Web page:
When Mark Zuckerberg left Harvard in the summer of 2004, he didn’t move his fledgling company to the mountains, or the Gulf of Mexico, or San Francisco, he moved to Silicon Valley. Well, Palo Alto to be precise. In an interview with Y Combinator partner Jessica Livingston last year, he said of his impression of Silicon Valley, “You get this feeling that you need to be out here.” Many founders are familiar with this magnetic force. It’s the reason that Silicon Valley has been a mecca for technology companies and startups over the last several decades.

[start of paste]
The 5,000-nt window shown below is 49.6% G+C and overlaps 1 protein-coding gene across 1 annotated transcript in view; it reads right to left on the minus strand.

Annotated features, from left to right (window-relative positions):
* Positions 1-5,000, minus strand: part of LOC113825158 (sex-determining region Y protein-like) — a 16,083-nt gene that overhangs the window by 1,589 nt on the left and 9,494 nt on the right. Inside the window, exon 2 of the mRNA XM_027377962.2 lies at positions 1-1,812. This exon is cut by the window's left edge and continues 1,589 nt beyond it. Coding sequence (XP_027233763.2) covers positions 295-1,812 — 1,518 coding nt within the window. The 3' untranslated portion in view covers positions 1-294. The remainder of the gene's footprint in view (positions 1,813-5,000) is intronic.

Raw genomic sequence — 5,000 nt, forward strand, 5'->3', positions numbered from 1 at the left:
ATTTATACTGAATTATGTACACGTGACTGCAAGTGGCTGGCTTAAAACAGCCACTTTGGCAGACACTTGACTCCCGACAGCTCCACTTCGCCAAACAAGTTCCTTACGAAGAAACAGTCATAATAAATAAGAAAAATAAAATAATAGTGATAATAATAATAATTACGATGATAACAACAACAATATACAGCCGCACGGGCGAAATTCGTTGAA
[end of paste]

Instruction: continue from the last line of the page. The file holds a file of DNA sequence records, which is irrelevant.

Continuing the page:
Of course, Facebook left the East Coast eight years ago, and a lot has changed in the meantime. In the same interview, Zuckerberg admits that he probably wouldn’t choose Silicon Valley as the base of operations for Facebook if he had it to do all over again. Sure, the money is still in the Valley, but as Startup Genome has shown, entrepreneurs aren’t feeling the same pressure to move to Silicon Valley as they once did. Tech hubs are shifting to urban centres across the country, and as the Valley loses some of its momentum, it seems that its neighbour is moving swiftly to pick up the slack.
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